Sci Rep. 2023 Jul 23;13(1):11879. doi: 10.1038/s41598-023-37934-z.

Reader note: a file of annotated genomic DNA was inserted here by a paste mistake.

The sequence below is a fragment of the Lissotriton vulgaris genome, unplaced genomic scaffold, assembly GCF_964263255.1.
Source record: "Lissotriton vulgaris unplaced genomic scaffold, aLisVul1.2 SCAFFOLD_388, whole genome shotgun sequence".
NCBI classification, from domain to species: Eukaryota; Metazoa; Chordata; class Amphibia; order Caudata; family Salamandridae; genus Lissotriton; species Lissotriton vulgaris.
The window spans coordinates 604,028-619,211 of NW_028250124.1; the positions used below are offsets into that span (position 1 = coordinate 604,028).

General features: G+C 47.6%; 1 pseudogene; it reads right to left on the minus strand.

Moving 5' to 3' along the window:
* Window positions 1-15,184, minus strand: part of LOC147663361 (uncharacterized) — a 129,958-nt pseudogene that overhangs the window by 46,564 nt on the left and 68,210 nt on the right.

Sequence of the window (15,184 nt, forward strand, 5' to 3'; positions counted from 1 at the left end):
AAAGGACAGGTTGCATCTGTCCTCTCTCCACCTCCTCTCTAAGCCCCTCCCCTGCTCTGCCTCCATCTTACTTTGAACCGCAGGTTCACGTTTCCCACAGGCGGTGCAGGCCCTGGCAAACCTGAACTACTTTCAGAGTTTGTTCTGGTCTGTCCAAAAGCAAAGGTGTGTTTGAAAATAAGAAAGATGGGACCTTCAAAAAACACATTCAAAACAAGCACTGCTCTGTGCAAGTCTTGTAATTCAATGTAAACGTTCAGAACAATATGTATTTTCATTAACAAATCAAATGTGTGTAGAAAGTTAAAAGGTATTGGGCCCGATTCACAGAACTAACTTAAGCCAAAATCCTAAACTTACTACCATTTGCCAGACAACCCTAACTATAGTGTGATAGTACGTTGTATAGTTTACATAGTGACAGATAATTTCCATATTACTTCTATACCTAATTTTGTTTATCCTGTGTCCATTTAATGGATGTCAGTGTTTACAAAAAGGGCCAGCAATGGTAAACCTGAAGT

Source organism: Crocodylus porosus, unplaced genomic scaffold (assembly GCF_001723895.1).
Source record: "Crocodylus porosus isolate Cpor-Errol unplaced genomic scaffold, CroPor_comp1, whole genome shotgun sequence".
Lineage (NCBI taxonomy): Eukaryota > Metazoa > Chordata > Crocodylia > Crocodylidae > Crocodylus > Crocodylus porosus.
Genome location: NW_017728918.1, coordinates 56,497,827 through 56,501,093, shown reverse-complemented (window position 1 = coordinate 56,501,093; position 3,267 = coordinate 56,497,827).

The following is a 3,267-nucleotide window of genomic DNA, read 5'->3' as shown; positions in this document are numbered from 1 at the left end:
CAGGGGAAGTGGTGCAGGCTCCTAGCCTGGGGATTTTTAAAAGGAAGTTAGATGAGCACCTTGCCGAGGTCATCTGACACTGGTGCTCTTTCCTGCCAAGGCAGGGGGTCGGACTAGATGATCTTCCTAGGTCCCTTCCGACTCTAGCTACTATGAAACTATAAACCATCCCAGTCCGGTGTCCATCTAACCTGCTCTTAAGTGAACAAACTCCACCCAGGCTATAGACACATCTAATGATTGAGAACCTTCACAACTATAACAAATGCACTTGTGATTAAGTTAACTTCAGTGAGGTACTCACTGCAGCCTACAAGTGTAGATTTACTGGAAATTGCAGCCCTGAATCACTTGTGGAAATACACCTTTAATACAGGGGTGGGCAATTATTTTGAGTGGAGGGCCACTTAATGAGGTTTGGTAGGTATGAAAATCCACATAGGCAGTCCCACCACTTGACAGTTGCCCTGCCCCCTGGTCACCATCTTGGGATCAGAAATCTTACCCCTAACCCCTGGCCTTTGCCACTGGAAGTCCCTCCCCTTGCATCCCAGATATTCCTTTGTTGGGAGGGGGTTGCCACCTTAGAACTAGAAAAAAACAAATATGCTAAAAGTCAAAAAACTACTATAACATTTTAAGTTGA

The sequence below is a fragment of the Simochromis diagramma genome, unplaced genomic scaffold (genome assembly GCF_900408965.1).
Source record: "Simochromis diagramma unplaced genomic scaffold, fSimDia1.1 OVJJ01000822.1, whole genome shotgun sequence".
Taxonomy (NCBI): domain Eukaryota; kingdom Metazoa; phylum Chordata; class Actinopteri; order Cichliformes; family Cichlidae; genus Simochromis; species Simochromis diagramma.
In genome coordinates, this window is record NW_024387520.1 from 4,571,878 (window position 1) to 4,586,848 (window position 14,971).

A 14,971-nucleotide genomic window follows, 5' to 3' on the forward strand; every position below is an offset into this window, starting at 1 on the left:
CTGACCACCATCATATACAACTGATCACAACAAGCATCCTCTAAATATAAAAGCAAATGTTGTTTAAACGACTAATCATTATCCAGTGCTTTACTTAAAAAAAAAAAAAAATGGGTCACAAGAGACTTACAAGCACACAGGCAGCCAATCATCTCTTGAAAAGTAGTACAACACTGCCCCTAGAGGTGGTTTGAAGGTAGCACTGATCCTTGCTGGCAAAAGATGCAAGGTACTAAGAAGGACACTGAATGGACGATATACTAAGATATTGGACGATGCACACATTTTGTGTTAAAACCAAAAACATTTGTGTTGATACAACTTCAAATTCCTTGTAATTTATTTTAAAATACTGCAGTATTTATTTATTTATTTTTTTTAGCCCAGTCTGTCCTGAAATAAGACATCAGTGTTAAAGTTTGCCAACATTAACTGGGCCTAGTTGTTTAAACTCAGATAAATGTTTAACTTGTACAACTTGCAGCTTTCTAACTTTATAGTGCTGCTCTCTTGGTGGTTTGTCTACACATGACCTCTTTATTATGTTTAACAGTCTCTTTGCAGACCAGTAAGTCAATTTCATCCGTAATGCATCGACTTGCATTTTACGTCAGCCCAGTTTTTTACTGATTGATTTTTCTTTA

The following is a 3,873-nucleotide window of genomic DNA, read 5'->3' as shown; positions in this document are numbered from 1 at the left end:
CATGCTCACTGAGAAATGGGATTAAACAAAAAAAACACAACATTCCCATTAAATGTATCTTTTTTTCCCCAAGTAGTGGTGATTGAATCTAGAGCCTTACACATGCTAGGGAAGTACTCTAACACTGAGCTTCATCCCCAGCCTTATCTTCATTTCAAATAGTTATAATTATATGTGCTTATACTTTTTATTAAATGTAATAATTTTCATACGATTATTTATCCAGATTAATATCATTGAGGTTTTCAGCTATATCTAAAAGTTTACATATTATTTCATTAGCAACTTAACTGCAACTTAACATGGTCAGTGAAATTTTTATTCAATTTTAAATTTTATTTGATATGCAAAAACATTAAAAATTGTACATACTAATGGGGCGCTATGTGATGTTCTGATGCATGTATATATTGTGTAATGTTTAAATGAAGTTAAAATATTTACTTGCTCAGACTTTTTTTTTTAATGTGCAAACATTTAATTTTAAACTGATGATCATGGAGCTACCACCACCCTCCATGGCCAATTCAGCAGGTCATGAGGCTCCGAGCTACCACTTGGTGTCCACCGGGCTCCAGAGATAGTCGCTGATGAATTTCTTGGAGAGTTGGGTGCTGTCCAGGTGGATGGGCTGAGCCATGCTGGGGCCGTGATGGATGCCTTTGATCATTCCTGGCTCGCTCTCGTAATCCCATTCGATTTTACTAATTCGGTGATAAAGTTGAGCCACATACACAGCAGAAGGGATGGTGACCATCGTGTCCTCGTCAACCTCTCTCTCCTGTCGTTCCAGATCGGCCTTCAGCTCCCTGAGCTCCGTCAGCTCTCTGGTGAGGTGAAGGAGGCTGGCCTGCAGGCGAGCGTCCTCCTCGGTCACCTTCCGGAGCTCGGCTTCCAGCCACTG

Patients hospitalised with community acquired pneumonia (CAP) have low peripheral blood vitamin C concentrations and limited antioxidant capacity. The feasibility of a trial of vitamin C supplementation to improve patient outcomes was assessed. Participants with moderate and severe CAP (CURB-65 ≥ 2) on intravenous antimicrobial treatment were randomised to either intravenous vitamin C (2.5 g 8 hourly) or placebo before switching to oral intervention (1 g tds) for 7 days when they were prescribed oral antimicrobial therapy. Of 344 patients screened 75 (22%) were randomised and analysed. The median age was 76 years, and 43 (57%) were male. In each group, one serious adverse event that was potentially intervention related occurred, and one subject discontinued treatment. Vitamin C concentrations were 226 µmol/L in the vitamin C group and 19 µmol/L in the placebo group (p < 0.001) after 3 intravneous doses. There were no signficant differences between the vitamin C and placebo groups for death within 28 days (0 vs. 2; p = 0.49), median length of stay (69 vs. 121 h; p = 0.07), time to clinical stability (22 vs. 49 h; p = 0.08), or readmission within 30 days (1 vs. 4; p = 0.22). The vitamin C doses given were safe, well tolerated and saturating. A randomised controlled trial to assess the efficacy of vitamin C in patients with CAP would require 932 participants (CURB-65 ≥ 2) to observe a difference in mortality and 200 participants to observe a difference with a composite endpoint such as mortality plus discharge after 7 days in hospital. These studies are feasible in a multicentre setting.